Jason Wang 22′Bioengineers have developed a considerably more sophisticated method of biosynthetic analog-to-digital signal processing. A recent report co-led by Caleb Bashor of Rice University and Ahmad Khalil of Boston University marks a departure from prior research in the field and a significant step forward in the development of such technology. Published online in Science, this research improves the precision and capabilities of synthetic signal processing with notable implications for immune and stem cell functions.
The key scientific departure from previous work in the field of biosynthetic signal processing is Bashor and Khalil’s use of cooperative assembly design principles in their synthetic signal processors. Prior work in the field of synthetic signal processing primarily involved transcription factors that bound to promoters in a singular fashion, independent of other components within the molecular system. In eukaryotes, on the other hand, an interconnected network of transcription factors and co-factors enables quick, precise, and dynamic signal processing. This synthetic binary activation mechanism severely limited the variability and flexibility of these basic synthetic signal processors, which were unable to emulate the behavior and functionality of natural signal processors.
Cooperative assembly describes the coordinated behavior of mutually-reinforcing complex interactions between multiple transcription factors, enabling greater sophistication in signal processing functionality. Bashor and Khalil developed a synthetic cooperative transcription factor assembly mechanism involving synthetic zinc-finger proteins, transcriptional activator domains, DNA binding motifs, and core promoters. The research team proceeded to test the cooperative functionality with both in vitro and in vivo yeast cell experimentation, quantifying and verifying the dynamic signal cell functionality with a variety of statistical analyses.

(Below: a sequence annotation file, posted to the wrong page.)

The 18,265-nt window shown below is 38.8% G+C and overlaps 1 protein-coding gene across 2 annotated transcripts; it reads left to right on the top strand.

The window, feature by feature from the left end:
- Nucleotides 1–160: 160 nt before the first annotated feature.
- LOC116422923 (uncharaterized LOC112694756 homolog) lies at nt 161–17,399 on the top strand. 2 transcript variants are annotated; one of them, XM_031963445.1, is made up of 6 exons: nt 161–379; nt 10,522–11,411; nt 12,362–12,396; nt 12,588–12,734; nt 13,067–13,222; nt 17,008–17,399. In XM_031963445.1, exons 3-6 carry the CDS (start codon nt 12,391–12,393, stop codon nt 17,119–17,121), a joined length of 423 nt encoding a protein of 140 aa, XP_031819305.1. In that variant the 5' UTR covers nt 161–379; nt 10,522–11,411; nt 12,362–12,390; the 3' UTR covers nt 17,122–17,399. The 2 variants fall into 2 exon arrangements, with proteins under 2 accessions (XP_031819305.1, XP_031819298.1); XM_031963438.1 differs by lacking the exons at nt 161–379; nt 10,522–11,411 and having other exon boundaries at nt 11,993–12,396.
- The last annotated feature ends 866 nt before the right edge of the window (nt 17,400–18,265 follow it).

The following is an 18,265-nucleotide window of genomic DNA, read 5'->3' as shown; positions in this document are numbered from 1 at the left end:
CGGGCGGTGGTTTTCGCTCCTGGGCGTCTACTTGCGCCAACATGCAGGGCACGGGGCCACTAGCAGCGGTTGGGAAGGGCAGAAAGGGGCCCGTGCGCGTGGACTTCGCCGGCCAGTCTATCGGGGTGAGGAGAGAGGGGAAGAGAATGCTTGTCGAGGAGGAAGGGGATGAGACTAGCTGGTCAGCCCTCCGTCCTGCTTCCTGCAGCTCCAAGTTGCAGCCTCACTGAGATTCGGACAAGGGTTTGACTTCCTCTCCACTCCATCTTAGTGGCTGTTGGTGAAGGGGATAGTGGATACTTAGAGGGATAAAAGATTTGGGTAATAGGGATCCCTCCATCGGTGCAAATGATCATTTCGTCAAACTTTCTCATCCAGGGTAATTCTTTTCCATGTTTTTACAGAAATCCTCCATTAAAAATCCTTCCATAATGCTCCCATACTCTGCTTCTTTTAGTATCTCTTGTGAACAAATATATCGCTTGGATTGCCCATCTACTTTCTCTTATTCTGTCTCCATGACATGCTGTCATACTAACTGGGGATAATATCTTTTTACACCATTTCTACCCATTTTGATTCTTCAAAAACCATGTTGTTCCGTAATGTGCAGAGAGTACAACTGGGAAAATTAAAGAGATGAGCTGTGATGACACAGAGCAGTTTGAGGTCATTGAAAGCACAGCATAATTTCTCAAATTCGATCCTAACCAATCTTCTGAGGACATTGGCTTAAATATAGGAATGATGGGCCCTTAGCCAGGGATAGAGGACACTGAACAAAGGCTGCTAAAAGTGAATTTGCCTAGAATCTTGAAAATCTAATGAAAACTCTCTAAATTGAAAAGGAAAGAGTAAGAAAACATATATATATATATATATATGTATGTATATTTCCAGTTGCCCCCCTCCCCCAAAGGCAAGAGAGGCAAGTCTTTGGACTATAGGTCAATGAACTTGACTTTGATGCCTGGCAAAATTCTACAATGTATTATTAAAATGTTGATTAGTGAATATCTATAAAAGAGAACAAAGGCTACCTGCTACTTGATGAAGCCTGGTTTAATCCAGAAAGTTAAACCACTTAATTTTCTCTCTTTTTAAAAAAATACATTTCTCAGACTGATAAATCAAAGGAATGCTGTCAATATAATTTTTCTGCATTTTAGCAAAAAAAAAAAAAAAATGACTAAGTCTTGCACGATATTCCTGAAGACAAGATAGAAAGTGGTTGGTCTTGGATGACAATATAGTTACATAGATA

This research has remarkable implications for the development of biosynthetic technology, particularly with regard to medical applications. The nonlinear nature of transcription factor complexes in cooperative assembly could enable the use of such technology in synthetic gene circuits, claims study co-author James Collins of MIT, Harvard, and the Broad institute. Bashor and Khalil’s research validates synthetic signal processing as a suitable and effective emulator of natural eukaryotic cell function. Possible applications may include the use of the analog-to-digital signal processing in developing synthetic regulatory programs and cell-based therapeutics to improve immune, and stem cell functionality.
- Bashor, C. J., Patel, N., Choubey, S., Beyzavi, A., Kondev, J., Collins, J. J., & Khalil, A. S. (2019). Complex signal processing in synthetic gene circuits using cooperative regulatory assemblies. Science, eaau8287. https://doi.org/10.1126/science.aau8287
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- Rice University. (2019, April 18). Bioengineers program cells as digital signal processors. Retrieved April 27, 2019, from ScienceDaily website: https://www.sciencedaily.com/releases/2019/04/190418141554.htm